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The Humble Suburb For Employees Of One Of The World’s Richest Companies

Welcome to Dhahran, Saudi Arabia, a small town built for workers at the Saudi Arabian Oil Company.

Boy Scouts, baseball, blue jeans, and abayas. A new book of photography captures facets of life in Dhahran, the gated community for employees of the Saudi Arabian Oil Company, popularly known as Aramco. While appearing at first like a carbon copy of an American small town the photographs reveal the deeper nuances of Dhahran’s complex and diverse community.

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The book is a nostalgic look at a place that appears to be out of a different time. But for the photographer Ayesha Malik, who was born and raised in Dhahran, it’s all perfectly normal. “This was all I ever knew for so many years,” she says. “Where I grew up is really small town energy, everyone knows everyone. I’ve always gone around on my bike and photographed people.”

Saudi Aramco is the state-owned oil and gas company in Saudi Arabia.  The company–previously known as the Arabian American Oil Company–was founded in 1933, and Dhahran’s gated community opened soon after boasting a host of amenities. About 10,000 people live in the 22-and-a-half square mile compound, which has swimming pools, parks, tennis courts, and cul-de-sacs–originally built as a way to lure Americans out of their comfortable suburban homes with the promise of a similar lifestyle for company employees. In 2018, the state plans to sell a percentage of the company in what will likely be the biggest IPO in history, worth $2 trillion.

Malik, who started the project in 2011 while completing an MFA at Parsons, has now expanded it into Aramco: Above the Oil Fields, published August 15 by Daylight Books. The photographs focus on the people who live in Dhahran and their homes, with individual and family portraits, landscape shots of residential blocks, and scenes of children at play–including photos of young boys in baseball and Boy Scouts uniforms.

She combines her photography with archival photos of her own family and documents like scanned photos of her childhood drawings, flyers of local businesses, cutouts from the newspaper, maps, postmarked envelopes, and even her sister’s driver’s license. Though women are not allowed to drive outside “camp,” as Malik calls it, they’re free to drive within its limits. “My story is mixed in with these other people’s stories,” Malik says. “I think they’re all connected.”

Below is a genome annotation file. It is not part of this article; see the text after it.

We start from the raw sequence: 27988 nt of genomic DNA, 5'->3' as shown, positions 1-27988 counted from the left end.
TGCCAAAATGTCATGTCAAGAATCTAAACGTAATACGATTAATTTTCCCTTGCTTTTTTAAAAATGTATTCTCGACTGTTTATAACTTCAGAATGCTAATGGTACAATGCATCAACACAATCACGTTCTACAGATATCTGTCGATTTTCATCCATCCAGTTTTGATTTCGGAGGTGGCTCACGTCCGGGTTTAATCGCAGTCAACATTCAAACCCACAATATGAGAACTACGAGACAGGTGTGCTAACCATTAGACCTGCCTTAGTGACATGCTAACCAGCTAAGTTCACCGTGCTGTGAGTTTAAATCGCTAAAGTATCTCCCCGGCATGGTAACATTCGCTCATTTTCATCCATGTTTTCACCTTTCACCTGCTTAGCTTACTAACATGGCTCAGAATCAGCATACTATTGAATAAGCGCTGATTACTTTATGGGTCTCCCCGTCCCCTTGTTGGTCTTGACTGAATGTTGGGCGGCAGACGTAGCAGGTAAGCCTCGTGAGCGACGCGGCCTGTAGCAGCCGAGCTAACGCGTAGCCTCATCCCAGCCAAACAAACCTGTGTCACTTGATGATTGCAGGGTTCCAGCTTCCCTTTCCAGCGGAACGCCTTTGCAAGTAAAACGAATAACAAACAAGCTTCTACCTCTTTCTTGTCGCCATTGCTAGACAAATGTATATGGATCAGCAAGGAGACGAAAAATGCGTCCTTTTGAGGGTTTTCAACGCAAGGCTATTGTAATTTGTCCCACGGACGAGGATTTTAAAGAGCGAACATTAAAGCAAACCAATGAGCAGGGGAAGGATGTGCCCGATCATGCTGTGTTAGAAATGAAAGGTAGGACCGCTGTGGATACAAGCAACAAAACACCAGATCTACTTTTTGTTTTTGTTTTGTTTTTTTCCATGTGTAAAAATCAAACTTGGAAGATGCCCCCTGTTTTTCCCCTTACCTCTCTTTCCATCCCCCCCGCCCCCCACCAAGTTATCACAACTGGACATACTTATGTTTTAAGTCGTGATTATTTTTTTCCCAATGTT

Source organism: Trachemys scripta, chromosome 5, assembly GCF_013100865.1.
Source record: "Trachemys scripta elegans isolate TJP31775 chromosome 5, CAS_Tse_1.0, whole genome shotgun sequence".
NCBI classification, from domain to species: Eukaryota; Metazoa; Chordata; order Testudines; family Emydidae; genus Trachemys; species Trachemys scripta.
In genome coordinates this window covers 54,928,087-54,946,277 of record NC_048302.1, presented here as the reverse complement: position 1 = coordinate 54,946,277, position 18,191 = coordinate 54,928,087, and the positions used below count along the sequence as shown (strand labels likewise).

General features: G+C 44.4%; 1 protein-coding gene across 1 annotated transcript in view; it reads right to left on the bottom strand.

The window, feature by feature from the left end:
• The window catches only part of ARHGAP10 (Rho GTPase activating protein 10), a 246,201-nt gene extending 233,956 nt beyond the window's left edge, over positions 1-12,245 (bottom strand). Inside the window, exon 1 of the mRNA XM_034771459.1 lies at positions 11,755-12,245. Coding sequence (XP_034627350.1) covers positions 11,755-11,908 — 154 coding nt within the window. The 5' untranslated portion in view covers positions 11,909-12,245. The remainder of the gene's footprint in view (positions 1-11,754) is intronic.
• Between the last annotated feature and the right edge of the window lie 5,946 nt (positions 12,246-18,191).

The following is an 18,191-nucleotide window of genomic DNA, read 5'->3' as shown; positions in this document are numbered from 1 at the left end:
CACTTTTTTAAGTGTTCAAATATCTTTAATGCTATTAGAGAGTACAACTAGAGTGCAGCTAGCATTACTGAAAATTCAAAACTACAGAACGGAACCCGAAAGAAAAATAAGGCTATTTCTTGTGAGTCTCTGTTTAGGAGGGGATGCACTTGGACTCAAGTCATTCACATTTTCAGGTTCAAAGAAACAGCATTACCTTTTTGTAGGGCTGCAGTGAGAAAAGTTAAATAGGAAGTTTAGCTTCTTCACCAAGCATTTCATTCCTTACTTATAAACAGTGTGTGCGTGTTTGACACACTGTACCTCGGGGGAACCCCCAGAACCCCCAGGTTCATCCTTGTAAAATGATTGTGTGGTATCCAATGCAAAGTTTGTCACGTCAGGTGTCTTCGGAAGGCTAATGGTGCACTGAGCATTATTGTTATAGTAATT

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The inclusion of documents and archival photos contribute to a feeling of timelessness in the book. “It’s hard to tell in the book sometimes, is it 2016, 2012, 1990, or 1955?” she says. “I wanted to play that up. When I was researching in college, I found this old advertisement from Aramco, to North America. They show camp and it still looks the same as it was in the ’50s.”

In many ways it’s the picture of American suburbia–and she says Dhahran was in fact modeled after a small town in California, though she hasn’t been able to identify which one through her research. “Growing up, I remember that I wanted to be in the States so badly, not realizing that I had the States right there,” Malik says. “The lifestyle is very suburban. It definitely mirrors the life you might have in suburban America.”

But there are some fundamental differences between “camp” and Main Street, U.S.A. While Malik focuses on Americans and Saudis in the book, she says that the community is truly international–soccer moms wearing abayas and teenagers wearing short-shorts are both normal sights–and that diversity creates something else entirely. “I think there’s moments where things start to shift, and it’s a little bit surprising,” she says. “The facts and the history of Aramco and the company . . . creates this new culture, which we all call being an Aramcon.”

Now, Malik is turning her lens elsewhere in the country. She currently splits her time between New York and Saudi Arabia, where her parents still live. Her father no longer works at Aramco, so her family lives in Riyadh. When she’s there, Malik has to rely on him to drive her around, which she finds frustrating sometimes. But she also insists the Western view of Saudi women as oppressed is one-dimensional. “People have this impression that women are all oppressed,” she says. “There are a lot of bold women who are Saudi who are in no way, shape, or form oppressed.”

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Malik’s larger project is to inject nuance into how Saudi Arabia and its people are perceived by the rest of the world. “I think it’s a place where people have a lot of ideas about it, good and bad, probably mostly bad if we’re being honest,” Malik says. “I’m trying to tell the off-tangent narrative. I think they add more nuance to the stories you generally read.”

She hopes to accomplish this by photographing the country’s young people and asking them about their dreams for the future. “It’s a pretty big country, lots of lifestyles and different ways of living,” she says. “I’m just going to keep telling more stories.”

About the author

Katharine Schwab is a contributing writer at Co.Design based in New York who covers technology, design, and culture.

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